Publication-only abstracts (abstract number preceded by an "e"), published in conjunction with the 2019 ASCO Annual Meeting but not presented at the Meeting, can be found online only.
Impact of antibiotics and proton pump inhibitors on clinical outcomes of immune check point blockers in advanced non-small cell lung cancers and metastatic renal cell cancer.
Metastatic Non-Small Cell Lung Cancer
Lung Cancer—Non-Small Cell Metastatic
2019 ASCO Annual Meeting
J Clin Oncol 37, 2019 (suppl; abstr e20520)
Author(s): Amit Kulkarni, Manoj Kumar, Daniel Fellows Pease, Ying Wang, Todd E. DeFor, Manish Patel; University of Minnesota, Minneapolis, MN; Hennepin County Medical Center, Minneapolis, MN; Hennepin Healthcare, Minneapolis, MN; University of Minnesota Medical School, Minneapolis, MN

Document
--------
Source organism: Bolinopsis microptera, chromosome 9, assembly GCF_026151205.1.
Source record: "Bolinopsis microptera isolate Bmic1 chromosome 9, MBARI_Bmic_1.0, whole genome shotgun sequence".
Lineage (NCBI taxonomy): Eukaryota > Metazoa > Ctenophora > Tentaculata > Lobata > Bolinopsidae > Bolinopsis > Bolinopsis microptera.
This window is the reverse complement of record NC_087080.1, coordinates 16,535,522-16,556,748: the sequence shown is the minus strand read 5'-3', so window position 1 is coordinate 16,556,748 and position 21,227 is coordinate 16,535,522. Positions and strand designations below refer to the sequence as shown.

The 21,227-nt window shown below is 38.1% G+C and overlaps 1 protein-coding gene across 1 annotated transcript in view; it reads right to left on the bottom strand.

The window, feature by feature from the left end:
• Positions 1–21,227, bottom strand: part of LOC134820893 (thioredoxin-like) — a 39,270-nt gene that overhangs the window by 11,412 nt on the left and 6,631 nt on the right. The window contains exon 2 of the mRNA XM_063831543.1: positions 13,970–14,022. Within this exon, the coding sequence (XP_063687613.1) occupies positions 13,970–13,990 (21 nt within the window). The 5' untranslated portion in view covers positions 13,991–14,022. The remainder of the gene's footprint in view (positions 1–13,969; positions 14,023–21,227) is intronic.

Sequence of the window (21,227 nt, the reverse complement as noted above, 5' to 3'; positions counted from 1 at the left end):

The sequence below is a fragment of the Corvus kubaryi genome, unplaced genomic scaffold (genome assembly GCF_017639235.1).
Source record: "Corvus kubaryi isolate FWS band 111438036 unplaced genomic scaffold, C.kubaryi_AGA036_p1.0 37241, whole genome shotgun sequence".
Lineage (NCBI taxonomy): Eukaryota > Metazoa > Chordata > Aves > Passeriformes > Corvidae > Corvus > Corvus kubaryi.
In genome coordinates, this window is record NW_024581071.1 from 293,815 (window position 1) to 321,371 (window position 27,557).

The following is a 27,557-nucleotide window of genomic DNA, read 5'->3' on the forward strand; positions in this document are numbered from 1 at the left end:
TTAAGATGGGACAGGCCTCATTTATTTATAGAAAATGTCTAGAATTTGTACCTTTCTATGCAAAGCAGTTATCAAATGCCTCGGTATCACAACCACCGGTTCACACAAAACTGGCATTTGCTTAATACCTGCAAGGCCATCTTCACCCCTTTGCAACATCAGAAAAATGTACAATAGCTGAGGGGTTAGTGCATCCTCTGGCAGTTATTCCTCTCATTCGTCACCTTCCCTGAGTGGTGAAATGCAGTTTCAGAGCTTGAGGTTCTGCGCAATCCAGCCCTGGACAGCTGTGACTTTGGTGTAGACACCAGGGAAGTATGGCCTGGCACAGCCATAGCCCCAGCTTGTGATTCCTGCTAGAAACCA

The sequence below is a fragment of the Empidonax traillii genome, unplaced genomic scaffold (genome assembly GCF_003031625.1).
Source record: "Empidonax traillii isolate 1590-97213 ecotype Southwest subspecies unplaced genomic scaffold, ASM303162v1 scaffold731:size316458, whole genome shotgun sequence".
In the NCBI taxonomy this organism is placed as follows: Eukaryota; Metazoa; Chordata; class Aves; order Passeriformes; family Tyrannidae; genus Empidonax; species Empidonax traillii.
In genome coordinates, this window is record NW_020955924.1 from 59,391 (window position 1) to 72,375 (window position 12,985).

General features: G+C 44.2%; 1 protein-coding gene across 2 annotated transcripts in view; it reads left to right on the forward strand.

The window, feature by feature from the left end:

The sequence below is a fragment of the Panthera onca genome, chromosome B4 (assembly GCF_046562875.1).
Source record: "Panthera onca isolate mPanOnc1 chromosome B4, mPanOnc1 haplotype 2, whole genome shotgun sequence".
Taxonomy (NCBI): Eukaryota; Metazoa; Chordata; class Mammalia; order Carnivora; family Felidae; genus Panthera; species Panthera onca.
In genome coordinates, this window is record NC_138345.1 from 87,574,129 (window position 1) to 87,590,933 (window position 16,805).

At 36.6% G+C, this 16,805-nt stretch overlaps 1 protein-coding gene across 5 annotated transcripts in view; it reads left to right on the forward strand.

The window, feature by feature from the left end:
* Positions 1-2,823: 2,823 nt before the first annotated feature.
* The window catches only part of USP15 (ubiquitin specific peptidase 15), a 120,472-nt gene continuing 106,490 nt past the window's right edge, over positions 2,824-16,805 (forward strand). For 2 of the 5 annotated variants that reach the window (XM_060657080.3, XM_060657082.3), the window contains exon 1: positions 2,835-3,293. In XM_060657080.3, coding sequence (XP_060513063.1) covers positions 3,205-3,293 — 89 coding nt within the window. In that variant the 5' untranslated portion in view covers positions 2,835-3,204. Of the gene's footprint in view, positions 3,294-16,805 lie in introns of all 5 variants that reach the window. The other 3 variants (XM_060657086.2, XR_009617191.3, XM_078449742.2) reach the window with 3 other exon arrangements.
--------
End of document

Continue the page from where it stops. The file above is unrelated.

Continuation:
Background: Studies have suggested that antibiotics can negatively influence efficacy of immune check-point blockers (ICB) but the results are inconsistent. The impact of concomitant proton pump inhibitors (PPI) is not known. We evaluated whether antibiotic and PPI use in patients with advanced non-small-cell lung cancer (NSCLC) and metastatic renal cell cancer (RCC) affects ICB efficacy. Methods: We identified advanced NSCLC and RCC patients treated with anti-PD1/PD-L1 at our institution between 5/2015 to 1/2019. Data regarding systemic antibiotics and PPI use < 1 month or during ICB treatment were collected. The primary outcome was progression free survival (PFS) per response evaluation criteria in solid tumors (RECIST 1.1). Secondary outcomes were overall survival (OS) and objective response rate (ORR). Logistic regression and cox proportional hazards model were used for statistical analysis. Results: 87/148 (58%) and 40/55 (72%) patients received antibiotics and 57/148 (39%) and 17/55 (31%) received PPI < 1 month or during ICI therapy in NSCLC and RCC respectively. In RCC, antibiotic use was associated with inferior PFS (2.9 v 5.0 months, HR = 2.3 95%CI 1.0-5.0; p = 0.04) but OS and ORR were not affected. In NSCLC, antibiotic exposure was associated with superior PFS (5.0 v 2.5 months, HR = 0.5, 95% CI 0.3-0.7; p < 0.01), OS (13.0 v 8.0 months, HR = 0.5, 95% CI 0.3-0.8; p < 0.01) and ORR (33% v 11%, OR = 4.6, p < 0.01). On univariate analysis, there was trend towards inferior OS in NSCLC (9.0 v 13.0 months, p = 0.05) with PPI use. PPI use was not associated with other primary or secondary outcomes in both the cohorts. The antibiotic effect remained significant for PFS in NSCLC and RCC in multivariate analysis. Conclusions: Antibiotic use significantly affected PFS in both NSCLC and RCC. PPI use did not affect outcomes. In contrast to previous studies, this is the first study to show that antibiotic use was associated with favorable outcomes in NSCLC. More studies are needed to explain this association. Future clinical trials with ICB should consider stratification of patients based on antibiotic exposure.